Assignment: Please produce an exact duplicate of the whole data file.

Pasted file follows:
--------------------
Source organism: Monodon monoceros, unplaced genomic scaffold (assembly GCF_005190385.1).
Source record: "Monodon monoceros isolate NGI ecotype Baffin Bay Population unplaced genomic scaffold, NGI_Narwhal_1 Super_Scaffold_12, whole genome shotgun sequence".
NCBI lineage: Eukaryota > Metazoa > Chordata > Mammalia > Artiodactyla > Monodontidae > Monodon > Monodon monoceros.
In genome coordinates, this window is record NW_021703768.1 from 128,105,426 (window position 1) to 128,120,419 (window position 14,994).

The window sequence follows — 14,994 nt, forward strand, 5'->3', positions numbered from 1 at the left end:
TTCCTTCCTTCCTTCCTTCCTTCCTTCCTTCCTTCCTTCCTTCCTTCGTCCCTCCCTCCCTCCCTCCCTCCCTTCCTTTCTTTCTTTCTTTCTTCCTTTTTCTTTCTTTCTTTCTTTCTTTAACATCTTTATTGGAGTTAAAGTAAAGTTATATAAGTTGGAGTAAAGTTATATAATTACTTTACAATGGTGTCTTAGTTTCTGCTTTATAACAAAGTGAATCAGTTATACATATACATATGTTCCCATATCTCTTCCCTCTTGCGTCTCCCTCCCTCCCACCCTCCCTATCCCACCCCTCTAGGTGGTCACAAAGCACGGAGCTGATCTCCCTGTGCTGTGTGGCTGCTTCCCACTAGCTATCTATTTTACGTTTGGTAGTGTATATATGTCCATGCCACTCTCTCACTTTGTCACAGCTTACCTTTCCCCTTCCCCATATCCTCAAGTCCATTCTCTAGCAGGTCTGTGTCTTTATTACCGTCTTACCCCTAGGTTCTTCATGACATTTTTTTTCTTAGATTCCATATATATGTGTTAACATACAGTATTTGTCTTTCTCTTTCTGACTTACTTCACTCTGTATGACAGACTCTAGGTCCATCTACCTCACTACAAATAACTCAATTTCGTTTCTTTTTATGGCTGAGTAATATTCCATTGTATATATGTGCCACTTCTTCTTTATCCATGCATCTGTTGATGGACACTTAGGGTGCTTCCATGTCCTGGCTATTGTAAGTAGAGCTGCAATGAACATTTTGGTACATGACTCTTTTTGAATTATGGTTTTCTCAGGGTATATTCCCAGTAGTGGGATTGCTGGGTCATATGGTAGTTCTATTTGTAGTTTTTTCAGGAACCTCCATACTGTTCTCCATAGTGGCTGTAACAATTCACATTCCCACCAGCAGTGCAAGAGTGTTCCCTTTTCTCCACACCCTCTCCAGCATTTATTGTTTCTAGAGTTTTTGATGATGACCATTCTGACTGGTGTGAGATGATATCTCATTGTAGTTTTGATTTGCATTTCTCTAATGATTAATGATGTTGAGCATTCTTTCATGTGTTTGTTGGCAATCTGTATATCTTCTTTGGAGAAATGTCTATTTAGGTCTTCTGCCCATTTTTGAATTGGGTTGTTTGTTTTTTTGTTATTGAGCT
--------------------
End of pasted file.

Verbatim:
Source organism: Monodon monoceros, unplaced genomic scaffold (assembly GCF_005190385.1).
Source record: "Monodon monoceros isolate NGI ecotype Baffin Bay Population unplaced genomic scaffold, NGI_Narwhal_1 Super_Scaffold_12, whole genome shotgun sequence".
NCBI lineage: Eukaryota > Metazoa > Chordata > Mammalia > Artiodactyla > Monodontidae > Monodon > Monodon monoceros.
In genome coordinates, this window is record NW_021703768.1 from 128,105,426 (window position 1) to 128,120,419 (window position 14,994).

The window sequence follows — 14,994 nt, forward strand, 5'->3', positions numbered from 1 at the left end:
TTCCTTCCTTCCTTCCTTCCTTCCTTCCTTCCTTCCTTCCTTCCTTCGTCCCTCCCTCCCTCCCTCCCTCCCTTCCTTTCTTTCTTTCTTTCTTCCTTTTTCTTTCTTTCTTTCTTTCTTTAACATCTTTATTGGAGTTAAAGTAAAGTTATATAAGTTGGAGTAAAGTTATATAATTACTTTACAATGGTGTCTTAGTTTCTGCTTTATAACAAAGTGAATCAGTTATACATATACATATGTTCCCATATCTCTTCCCTCTTGCGTCTCCCTCCCTCCCACCCTCCCTATCCCACCCCTCTAGGTGGTCACAAAGCACGGAGCTGATCTCCCTGTGCTGTGTGGCTGCTTCCCACTAGCTATCTATTTTACGTTTGGTAGTGTATATATGTCCATGCCACTCTCTCACTTTGTCACAGCTTACCTTTCCCCTTCCCCATATCCTCAAGTCCATTCTCTAGCAGGTCTGTGTCTTTATTACCGTCTTACCCCTAGGTTCTTCATGACATTTTTTTTCTTAGATTCCATATATATGTGTTAACATACAGTATTTGTCTTTCTCTTTCTGACTTACTTCACTCTGTATGACAGACTCTAGGTCCATCTACCTCACTACAAATAACTCAATTTCGTTTCTTTTTATGGCTGAGTAATATTCCATTGTATATATGTGCCACTTCTTCTTTATCCATGCATCTGTTGATGGACACTTAGGGTGCTTCCATGTCCTGGCTATTGTAAGTAGAGCTGCAATGAACATTTTGGTACATGACTCTTTTTGAATTATGGTTTTCTCAGGGTATATTCCCAGTAGTGGGATTGCTGGGTCATATGGTAGTTCTATTTGTAGTTTTTTCAGGAACCTCCATACTGTTCTCCATAGTGGCTGTAACAATTCACATTCCCACCAGCAGTGCAAGAGTGTTCCCTTTTCTCCACACCCTCTCCAGCATTTATTGTTTCTAGAGTTTTTGATGATGACCATTCTGACTGGTGTGAGATGATATCTCATTGTAGTTTTGATTTGCATTTCTCTAATGATTAATGATGTTGAGCATTCTTTCATGTGTTTGTTGGCAATCTGTATATCTTCTTTGGAGAAATGTCTATTTAGGTCTTCTGCCCATTTTTGAATTGGGTTGTTTGTTTTTTTGTTATTGAGCT